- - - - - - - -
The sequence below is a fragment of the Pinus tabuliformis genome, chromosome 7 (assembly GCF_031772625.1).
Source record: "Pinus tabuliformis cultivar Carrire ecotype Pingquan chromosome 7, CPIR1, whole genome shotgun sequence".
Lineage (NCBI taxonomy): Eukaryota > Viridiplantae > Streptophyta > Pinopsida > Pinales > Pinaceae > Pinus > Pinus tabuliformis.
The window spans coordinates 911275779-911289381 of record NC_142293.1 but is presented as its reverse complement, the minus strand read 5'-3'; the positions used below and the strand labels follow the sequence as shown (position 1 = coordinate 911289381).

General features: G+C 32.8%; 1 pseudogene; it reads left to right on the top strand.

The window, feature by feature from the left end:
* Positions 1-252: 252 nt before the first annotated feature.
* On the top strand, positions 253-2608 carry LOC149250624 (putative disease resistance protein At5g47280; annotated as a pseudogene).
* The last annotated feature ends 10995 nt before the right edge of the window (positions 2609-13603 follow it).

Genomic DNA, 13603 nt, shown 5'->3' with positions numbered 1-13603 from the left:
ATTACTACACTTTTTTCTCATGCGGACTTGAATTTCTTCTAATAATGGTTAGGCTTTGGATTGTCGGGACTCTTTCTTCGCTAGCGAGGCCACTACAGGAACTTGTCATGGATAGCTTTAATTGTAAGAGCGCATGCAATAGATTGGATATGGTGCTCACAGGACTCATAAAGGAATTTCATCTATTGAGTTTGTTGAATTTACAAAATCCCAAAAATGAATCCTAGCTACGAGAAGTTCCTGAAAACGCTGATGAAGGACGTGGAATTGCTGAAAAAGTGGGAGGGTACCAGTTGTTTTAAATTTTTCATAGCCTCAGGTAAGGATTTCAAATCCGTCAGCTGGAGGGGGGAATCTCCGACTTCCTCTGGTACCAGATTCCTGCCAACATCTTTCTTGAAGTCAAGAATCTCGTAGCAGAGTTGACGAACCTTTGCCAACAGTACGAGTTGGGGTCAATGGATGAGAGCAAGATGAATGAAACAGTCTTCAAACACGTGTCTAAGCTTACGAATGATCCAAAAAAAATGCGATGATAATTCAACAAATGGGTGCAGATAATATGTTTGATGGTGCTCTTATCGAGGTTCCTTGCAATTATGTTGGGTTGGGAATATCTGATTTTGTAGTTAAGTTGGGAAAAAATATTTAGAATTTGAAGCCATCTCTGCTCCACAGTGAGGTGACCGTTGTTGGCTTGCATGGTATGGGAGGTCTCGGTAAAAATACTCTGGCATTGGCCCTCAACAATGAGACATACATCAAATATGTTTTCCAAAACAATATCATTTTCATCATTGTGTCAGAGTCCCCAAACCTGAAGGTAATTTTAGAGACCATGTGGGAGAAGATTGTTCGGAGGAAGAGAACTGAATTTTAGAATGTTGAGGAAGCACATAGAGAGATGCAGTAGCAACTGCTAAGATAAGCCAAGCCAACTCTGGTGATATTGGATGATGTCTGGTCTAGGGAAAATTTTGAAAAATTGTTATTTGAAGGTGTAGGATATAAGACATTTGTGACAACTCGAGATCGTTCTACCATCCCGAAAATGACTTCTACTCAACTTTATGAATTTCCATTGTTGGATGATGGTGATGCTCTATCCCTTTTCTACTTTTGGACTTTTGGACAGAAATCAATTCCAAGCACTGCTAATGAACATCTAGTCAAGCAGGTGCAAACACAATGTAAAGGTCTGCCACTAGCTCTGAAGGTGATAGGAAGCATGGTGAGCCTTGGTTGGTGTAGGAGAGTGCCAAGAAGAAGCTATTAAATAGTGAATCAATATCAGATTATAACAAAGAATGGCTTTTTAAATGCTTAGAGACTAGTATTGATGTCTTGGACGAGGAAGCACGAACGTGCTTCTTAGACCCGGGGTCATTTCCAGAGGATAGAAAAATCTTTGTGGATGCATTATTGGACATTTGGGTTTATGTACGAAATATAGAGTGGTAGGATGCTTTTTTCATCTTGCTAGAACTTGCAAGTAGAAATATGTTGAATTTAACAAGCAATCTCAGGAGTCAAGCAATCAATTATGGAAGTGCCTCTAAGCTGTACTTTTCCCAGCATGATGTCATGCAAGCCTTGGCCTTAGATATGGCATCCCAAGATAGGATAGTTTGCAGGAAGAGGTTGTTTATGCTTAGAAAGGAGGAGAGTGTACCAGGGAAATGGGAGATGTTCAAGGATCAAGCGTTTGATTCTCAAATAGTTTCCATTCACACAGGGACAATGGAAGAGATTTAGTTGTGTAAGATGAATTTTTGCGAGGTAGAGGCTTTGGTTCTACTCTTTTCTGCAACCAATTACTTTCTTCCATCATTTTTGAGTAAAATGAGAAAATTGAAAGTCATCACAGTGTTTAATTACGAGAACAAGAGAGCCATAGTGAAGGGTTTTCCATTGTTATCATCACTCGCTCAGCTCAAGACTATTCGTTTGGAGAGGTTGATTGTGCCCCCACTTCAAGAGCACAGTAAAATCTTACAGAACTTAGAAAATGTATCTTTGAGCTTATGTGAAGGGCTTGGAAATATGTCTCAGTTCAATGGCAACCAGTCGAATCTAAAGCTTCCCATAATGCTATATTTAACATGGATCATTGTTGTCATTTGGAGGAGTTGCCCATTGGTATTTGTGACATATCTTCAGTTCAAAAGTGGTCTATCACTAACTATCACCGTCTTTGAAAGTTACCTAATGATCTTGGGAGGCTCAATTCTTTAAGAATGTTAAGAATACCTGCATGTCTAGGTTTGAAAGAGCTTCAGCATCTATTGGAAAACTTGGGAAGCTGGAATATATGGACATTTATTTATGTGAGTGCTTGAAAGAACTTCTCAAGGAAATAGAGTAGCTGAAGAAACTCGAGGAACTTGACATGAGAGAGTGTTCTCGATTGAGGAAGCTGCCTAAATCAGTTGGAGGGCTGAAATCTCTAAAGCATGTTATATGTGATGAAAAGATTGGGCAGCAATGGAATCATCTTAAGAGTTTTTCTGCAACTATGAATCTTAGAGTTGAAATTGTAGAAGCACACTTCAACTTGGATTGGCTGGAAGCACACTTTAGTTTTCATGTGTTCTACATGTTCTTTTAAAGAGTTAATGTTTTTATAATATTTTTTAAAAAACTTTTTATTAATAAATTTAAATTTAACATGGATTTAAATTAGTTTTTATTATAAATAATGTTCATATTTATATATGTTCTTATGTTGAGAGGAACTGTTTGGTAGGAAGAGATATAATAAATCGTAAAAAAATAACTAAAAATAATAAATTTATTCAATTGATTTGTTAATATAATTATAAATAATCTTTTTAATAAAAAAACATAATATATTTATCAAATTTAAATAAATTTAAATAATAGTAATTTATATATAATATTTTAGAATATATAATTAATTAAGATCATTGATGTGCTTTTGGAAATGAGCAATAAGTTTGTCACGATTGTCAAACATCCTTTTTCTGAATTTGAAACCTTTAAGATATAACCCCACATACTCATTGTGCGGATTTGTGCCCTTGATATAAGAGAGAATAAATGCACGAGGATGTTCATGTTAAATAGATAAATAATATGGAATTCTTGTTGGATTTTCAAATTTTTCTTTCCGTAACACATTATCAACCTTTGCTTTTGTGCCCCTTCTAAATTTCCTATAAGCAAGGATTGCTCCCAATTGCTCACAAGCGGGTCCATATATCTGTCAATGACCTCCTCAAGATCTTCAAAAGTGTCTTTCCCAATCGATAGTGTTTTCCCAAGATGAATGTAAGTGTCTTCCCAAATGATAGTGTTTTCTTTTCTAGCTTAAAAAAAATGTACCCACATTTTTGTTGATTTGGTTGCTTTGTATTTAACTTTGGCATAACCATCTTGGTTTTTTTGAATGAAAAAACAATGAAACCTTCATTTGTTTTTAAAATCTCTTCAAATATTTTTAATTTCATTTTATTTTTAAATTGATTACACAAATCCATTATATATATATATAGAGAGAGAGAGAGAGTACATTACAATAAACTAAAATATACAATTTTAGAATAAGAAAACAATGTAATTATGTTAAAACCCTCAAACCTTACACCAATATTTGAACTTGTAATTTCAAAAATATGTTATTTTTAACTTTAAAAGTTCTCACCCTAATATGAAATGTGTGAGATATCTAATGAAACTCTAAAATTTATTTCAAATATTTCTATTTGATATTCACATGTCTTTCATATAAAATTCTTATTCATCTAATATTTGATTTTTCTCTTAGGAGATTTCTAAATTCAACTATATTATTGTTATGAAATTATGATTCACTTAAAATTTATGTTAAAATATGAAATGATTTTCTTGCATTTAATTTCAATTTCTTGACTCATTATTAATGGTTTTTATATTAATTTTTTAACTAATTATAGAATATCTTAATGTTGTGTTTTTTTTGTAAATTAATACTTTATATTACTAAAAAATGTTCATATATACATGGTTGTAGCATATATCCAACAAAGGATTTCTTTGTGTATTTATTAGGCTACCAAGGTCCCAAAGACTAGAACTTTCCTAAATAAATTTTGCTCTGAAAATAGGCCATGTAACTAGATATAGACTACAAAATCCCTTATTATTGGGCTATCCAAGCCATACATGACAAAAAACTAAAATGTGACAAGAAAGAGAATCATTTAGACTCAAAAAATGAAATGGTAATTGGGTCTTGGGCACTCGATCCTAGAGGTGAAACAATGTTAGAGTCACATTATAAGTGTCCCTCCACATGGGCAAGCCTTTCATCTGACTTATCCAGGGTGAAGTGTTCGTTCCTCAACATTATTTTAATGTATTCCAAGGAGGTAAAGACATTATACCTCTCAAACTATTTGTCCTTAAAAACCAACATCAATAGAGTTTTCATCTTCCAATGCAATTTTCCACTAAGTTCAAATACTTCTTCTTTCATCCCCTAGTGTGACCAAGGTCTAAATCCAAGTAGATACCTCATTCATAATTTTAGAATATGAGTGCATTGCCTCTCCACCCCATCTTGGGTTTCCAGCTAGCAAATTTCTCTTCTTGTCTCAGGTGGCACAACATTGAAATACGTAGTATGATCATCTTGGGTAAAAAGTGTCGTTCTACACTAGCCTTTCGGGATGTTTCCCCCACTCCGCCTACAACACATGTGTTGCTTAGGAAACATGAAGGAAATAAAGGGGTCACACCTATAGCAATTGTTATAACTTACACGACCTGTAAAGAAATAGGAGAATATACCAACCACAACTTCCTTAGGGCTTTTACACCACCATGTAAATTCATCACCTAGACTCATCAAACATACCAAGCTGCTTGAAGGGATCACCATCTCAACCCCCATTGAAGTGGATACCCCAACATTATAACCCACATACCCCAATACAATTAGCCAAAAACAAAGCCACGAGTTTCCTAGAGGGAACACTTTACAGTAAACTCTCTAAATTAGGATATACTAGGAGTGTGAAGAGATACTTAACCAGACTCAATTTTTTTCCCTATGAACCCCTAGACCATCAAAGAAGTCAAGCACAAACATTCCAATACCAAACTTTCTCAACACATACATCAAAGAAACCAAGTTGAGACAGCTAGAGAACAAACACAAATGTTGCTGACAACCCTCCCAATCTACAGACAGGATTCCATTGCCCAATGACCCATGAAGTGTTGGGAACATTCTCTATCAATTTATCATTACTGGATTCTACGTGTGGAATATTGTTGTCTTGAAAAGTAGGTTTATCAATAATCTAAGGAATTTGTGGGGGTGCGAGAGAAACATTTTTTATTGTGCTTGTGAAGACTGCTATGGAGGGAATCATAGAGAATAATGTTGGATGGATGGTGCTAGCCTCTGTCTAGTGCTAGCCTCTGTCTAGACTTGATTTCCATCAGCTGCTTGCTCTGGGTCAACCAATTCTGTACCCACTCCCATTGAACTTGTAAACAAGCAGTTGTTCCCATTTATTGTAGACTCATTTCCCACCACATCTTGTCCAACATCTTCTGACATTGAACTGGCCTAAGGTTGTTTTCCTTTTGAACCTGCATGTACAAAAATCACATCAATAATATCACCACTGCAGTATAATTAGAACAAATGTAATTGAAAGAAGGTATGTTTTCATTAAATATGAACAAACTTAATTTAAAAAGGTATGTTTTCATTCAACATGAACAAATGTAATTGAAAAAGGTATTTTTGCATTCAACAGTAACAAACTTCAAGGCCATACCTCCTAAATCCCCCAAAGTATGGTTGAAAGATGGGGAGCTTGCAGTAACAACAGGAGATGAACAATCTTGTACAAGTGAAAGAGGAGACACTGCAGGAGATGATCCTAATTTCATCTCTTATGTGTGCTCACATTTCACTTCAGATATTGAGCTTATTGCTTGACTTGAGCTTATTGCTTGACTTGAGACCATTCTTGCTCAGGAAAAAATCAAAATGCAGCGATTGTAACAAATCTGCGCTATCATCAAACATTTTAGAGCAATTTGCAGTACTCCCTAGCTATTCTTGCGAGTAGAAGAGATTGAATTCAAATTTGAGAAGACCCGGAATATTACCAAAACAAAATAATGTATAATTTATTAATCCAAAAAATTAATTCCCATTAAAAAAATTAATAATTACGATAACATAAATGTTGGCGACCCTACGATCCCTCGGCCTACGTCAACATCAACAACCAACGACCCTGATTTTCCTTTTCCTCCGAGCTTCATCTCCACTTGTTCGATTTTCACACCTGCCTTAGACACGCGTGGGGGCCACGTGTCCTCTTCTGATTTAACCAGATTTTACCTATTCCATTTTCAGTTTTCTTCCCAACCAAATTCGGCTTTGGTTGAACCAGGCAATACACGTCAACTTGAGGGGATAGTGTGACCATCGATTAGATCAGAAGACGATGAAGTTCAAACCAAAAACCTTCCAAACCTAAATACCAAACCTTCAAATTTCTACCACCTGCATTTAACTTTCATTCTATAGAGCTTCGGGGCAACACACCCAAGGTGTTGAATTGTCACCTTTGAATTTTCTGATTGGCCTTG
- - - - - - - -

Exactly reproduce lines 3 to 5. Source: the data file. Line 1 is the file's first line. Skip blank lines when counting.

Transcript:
Lineage (NCBI taxonomy): Eukaryota > Viridiplantae > Streptophyta > Pinopsida > Pinales > Pinaceae > Pinus > Pinus tabuliformis.
The window spans coordinates 911275779-911289381 of record NC_142293.1 but is presented as its reverse complement, the minus strand read 5'-3'; the positions used below and the strand labels follow the sequence as shown (position 1 = coordinate 911289381).

General features: G+C 32.8%; 1 pseudogene; it reads left to right on the top strand.